GLBT group active and expanding at Maryville College

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In the fall of 2002 a group of students redefined what it means to be in the closet in Maryville, Tenn.

Maryville College, located in the heart of Maryville is one of the oldest institutions of higher learning in the South. The privately owned college strives to be a force in changing students’ lives by promoting growth and liberation. The college offers an extensive curriculum focusing on studies in humanities, sciences, and the arts.

Along with the focus on liberal education, the college has a voluntary association with the Presbyterian Church (USA). The relationship between the church and Maryville College encourages the students to seek out wisdom, discover truth, and to become a loving person. The combination of the liberal curriculum and the positive relationship with the church provided an impetus for the formation of a GLBT group. One did form in 2002, but it met with resistance.

The Campus League of Students for Equal Treatment (CLOSET) is the GLBT group at Maryville College. CLOSET began as an idea among friends in 2001 and took full force in 2002. The group was formed to provide a place for GLBT students and their allies to come together and discuss issues that concern them.

Scott King, CLOSET member, points out that the group addresses GLBT concerns on campus.

"[Our concerns include] sexuality, gender, politics, religion, health, family, and community. [We] also wanted a safe place to discuss issues of harassment that have happened on campus, and a venue to address these issues to the administration," explains King.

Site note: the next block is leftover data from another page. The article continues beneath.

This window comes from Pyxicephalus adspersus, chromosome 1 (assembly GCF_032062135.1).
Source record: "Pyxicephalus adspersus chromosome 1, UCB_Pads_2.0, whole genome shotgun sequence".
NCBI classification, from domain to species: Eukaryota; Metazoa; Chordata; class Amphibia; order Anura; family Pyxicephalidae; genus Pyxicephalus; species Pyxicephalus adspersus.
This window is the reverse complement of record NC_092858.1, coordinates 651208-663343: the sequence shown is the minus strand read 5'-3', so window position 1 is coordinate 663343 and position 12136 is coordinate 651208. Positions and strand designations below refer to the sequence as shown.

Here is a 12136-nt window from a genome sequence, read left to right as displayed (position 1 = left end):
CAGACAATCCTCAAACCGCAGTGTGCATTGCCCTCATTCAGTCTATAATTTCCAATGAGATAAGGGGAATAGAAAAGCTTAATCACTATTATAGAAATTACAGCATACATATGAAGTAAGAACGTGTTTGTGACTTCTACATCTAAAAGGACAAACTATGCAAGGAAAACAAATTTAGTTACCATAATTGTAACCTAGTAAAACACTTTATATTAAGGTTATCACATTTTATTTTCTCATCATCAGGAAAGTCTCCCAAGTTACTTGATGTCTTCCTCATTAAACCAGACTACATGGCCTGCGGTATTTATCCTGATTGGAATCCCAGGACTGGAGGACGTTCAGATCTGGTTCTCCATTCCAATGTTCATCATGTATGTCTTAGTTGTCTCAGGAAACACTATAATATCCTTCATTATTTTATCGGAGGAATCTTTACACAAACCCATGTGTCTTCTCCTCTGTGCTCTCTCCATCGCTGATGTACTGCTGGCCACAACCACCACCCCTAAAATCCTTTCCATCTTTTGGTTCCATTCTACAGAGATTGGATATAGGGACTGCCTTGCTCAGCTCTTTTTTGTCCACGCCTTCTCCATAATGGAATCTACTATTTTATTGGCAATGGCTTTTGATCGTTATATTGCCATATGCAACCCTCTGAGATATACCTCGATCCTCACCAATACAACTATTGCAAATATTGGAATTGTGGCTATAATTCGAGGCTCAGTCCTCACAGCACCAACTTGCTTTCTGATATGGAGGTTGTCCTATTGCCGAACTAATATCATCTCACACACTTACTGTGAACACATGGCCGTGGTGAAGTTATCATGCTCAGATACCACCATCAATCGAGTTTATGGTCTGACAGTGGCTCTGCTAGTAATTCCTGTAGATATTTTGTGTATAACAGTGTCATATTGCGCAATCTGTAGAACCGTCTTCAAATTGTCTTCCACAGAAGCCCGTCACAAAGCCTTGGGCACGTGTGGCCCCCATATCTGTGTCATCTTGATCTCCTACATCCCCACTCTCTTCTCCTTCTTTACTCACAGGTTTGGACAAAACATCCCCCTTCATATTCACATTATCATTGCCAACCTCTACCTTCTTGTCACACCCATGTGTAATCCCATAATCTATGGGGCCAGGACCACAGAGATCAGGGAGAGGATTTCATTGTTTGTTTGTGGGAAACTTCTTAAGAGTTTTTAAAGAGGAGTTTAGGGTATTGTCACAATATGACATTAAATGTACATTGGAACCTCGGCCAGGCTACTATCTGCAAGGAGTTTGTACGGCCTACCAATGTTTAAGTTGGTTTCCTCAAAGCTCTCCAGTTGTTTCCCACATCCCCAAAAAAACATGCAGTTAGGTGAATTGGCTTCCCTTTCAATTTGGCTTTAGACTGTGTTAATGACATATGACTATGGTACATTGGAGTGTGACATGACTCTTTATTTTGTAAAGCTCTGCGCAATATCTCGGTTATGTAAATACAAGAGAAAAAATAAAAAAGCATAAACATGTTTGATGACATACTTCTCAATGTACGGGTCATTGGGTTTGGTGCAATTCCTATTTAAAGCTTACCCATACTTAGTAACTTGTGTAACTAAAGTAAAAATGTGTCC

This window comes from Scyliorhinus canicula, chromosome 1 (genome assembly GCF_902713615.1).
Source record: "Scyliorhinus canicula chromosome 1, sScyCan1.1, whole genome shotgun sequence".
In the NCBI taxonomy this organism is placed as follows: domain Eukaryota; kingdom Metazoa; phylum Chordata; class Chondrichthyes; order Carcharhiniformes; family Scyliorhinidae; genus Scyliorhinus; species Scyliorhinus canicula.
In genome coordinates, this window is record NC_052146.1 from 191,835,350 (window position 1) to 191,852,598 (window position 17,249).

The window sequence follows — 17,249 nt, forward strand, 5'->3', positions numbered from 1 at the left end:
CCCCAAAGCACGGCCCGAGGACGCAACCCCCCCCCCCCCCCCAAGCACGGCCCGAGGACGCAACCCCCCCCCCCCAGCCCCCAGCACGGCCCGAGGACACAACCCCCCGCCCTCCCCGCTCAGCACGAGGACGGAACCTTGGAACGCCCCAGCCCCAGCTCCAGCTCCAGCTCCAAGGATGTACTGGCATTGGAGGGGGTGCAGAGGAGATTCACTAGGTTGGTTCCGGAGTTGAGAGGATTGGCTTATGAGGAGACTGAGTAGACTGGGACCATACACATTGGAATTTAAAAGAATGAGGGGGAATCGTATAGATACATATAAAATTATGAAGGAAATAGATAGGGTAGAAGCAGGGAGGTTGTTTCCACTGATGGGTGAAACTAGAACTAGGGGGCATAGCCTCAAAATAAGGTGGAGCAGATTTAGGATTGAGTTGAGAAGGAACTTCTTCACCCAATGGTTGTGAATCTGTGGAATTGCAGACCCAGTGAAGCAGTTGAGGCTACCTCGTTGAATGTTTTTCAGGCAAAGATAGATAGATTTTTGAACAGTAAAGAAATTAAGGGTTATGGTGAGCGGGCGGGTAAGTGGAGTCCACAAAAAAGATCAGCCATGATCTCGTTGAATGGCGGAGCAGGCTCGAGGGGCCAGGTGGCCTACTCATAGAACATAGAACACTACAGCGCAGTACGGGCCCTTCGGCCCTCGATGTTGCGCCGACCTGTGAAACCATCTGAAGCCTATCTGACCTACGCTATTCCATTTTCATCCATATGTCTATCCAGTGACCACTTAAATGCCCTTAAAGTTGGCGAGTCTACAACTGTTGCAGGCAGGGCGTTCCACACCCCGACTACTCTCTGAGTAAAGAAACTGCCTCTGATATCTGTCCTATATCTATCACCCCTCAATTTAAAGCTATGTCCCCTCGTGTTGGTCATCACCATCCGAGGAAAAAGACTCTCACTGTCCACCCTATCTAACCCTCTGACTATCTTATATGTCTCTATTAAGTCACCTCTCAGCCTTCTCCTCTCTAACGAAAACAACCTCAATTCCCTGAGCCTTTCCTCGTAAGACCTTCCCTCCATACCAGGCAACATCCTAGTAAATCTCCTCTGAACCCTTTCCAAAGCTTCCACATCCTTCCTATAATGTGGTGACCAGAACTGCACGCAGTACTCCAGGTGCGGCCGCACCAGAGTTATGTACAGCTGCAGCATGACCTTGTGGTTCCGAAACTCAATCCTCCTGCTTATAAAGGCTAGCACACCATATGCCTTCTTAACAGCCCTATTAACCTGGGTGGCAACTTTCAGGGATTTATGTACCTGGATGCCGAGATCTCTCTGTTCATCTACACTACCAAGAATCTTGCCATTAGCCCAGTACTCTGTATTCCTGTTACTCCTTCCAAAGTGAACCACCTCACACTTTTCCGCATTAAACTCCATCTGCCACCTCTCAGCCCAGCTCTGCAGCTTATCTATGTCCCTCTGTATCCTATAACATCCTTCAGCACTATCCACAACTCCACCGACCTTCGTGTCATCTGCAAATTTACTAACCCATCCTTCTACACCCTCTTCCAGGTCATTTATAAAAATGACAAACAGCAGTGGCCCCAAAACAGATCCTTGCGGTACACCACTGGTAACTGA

In 2002 CLOSET went through the process of applying for a charter.

"The organization process was hell," says founding member Tony Murchenson. The group had to choose faculty advisors, create a constitution, and promote membership before they could send in the charter application.

Initially the process went smoothly, swiftly gaining approval from the Student Government Association and the Student Life Committee. It met with opposition from the president Dr. Gerald W. Gibson and the Maryville College Board of Directors. Months of debates, petitions, committees, letters, and phone calls ensued until CLOSET was given permission to form. A victory was won, but it came with drawbacks.

The permitted status given to CLOSET was created specifically for the group. Their status gives CLOSET full access to campus facilities, but denies them the right to petition for campus funds and from using Maryville College’s name in any of their publications, merchandises, advertisements, or announcements.

Even with the special permission status, CLOSET has been an active organization in and around the college campus. CLOSET has hosted and participated in such events as safer sex seminars, fundraising drag shows, poetry slams, dances, and forums on gender, sexuality and religion. They have also commemorated World AIDS Day, participated in Knoxville’s National Coming Out Week, and the National Day of Silence.

Four years later the permission status remains the same, but the group continues to be involved, thanks to the legacy of a few students who wanted to make a difference.